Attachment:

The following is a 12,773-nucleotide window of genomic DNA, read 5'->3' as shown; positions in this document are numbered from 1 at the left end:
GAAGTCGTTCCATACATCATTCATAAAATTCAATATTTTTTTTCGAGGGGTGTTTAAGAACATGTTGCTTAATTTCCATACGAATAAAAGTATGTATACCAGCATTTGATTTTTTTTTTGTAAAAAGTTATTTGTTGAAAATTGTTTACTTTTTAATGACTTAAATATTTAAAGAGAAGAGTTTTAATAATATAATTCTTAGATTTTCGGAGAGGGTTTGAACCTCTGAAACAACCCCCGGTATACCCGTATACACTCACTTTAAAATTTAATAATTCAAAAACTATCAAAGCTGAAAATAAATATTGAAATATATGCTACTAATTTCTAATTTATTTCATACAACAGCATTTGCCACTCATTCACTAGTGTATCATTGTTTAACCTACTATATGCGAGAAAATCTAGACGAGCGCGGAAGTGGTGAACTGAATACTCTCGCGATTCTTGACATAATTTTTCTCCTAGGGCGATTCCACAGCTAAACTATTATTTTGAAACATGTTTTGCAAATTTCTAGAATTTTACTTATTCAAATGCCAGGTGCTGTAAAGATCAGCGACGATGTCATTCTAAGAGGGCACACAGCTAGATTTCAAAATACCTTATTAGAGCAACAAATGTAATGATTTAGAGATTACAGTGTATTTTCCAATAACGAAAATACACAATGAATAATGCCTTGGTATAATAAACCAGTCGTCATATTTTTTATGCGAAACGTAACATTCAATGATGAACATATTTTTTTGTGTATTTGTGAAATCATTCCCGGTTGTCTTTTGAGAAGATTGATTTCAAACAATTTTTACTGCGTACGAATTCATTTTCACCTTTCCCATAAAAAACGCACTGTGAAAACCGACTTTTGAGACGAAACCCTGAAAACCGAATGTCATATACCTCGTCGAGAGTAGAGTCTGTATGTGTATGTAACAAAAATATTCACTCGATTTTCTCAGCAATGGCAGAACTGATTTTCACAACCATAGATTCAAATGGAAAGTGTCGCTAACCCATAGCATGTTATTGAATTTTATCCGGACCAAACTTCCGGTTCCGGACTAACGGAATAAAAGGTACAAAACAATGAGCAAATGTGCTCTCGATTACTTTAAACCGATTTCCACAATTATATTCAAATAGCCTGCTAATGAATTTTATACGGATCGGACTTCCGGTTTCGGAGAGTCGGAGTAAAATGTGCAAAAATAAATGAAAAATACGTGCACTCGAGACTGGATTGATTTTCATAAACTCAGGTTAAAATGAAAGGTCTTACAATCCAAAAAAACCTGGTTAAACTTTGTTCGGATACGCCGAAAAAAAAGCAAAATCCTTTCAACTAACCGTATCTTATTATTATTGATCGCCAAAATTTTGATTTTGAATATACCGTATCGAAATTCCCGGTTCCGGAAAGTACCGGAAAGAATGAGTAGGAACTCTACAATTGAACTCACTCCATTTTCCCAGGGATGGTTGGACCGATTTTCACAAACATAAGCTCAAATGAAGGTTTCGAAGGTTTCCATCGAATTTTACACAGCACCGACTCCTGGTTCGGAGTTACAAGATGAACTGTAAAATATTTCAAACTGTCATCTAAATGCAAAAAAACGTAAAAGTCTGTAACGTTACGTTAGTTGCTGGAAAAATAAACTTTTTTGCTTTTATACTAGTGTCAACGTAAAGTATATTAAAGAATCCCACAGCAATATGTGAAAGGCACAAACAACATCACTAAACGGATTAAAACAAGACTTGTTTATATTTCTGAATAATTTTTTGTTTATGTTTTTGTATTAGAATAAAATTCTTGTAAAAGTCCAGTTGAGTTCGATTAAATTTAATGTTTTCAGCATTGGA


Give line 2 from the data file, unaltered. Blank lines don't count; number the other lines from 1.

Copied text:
GAAGTCGTTCCATACATCATTCATAAAATTCAATATTTTTTTTCGAGGGGTGTTTAAGAACATGTTGCTTAATTTCCATACGAATAAAAGTATGTATACCAGCATTTGATTTTTTTTTTGTAAAAAGTTATTTGTTGAAAATTGTTTACTTTTTAATGACTTAAATATTTAAAGAGAAGAGTTTTAATAATATAATTCTTAGATTTTCGGAGAGGGTTTGAACCTCTGAAACAACCCCCGGTATACCCGTATACACTCACTTTAAAATTTAATAATTCAAAAACTATCAAAGCTGAAAATAAATATTGAAATATATGCTACTAATTTCTAATTTATTTCATACAACAGCATTTGCCACTCATTCACTAGTGTATCATTGTTTAACCTACTATATGCGAGAAAATCTAGACGAGCGCGGAAGTGGTGAACTGAATACTCTCGCGATTCTTGACATAATTTTTCTCCTAGGGCGATTCCACAGCTAAACTATTATTTTGAAACATGTTTTGCAAATTTCTAGAATTTTACTTATTCAAATGCCAGGTGCTGTAAAGATCAGCGACGATGTCATTCTAAGAGGGCACACAGCTAGATTTCAAAATACCTTATTAGAGCAACAAATGTAATGATTTAGAGATTACAGTGTATTTTCCAATAACGAAAATACACAATGAATAATGCCTTGGTATAATAAACCAGTCGTCATATTTTTTATGCGAAACGTAACATTCAATGATGAACATATTTTTTTGTGTATTTGTGAAATCATTCCCGGTTGTCTTTTGAGAAGATTGATTTCAAACAATTTTTACTGCGTACGAATTCATTTTCACCTTTCCCATAAAAAACGCACTGTGAAAACCGACTTTTGAGACGAAACCCTGAAAACCGAATGTCATATACCTCGTCGAGAGTAGAGTCTGTATGTGTATGTAACAAAAATATTCACTCGATTTTCTCAGCAATGGCAGAACTGATTTTCACAACCATAGATTCAAATGGAAAGTGTCGCTAACCCATAGCATGTTATTGAATTTTATCCGGACCAAACTTCCGGTTCCGGACTAACGGAATAAAAGGTACAAAACAATGAGCAAATGTGCTCTCGATTACTTTAAACCGATTTCCACAATTATATTCAAATAGCCTGCTAATGAATTTTATACGGATCGGACTTCCGGTTTCGGAGAGTCGGAGTAAAATGTGCAAAAATAAATGAAAAATACGTGCACTCGAGACTGGATTGATTTTCATAAACTCAGGTTAAAATGAAAGGTCTTACAATCCAAAAAAACCTGGTTAAACTTTGTTCGGATACGCCGAAAAAAAAGCAAAATCCTTTCAACTAACCGTATCTTATTATTATTGATCGCCAAAATTTTGATTTTGAATATACCGTATCGAAATTCCCGGTTCCGGAAAGTACCGGAAAGAATGAGTAGGAACTCTACAATTGAACTCACTCCATTTTCCCAGGGATGGTTGGACCGATTTTCACAAACATAAGCTCAAATGAAGGTTTCGAAGGTTTCCATCGAATTTTACACAGCACCGACTCCTGGTTCGGAGTTACAAGATGAACTGTAAAATATTTCAAACTGTCATCTAAATGCAAAAAAACGTAAAAGTCTGTAACGTTACGTTAGTTGCTGGAAAAATAAACTTTTTTGCTTTTATACTAGTGTCAACGTAAAGTATATTAAAGAATCCCACAGCAATATGTGAAAGGCACAAACAACATCACTAAACGGATTAAAACAAGACTTGTTTATATTTCTGAATAATTTTTTGTTTATGTTTTTGTATTAGAATAAAATTCTTGTAAAAGTCCAGTTGAGTTCGATTAAATTTAATGTTTTCAGCATTGGA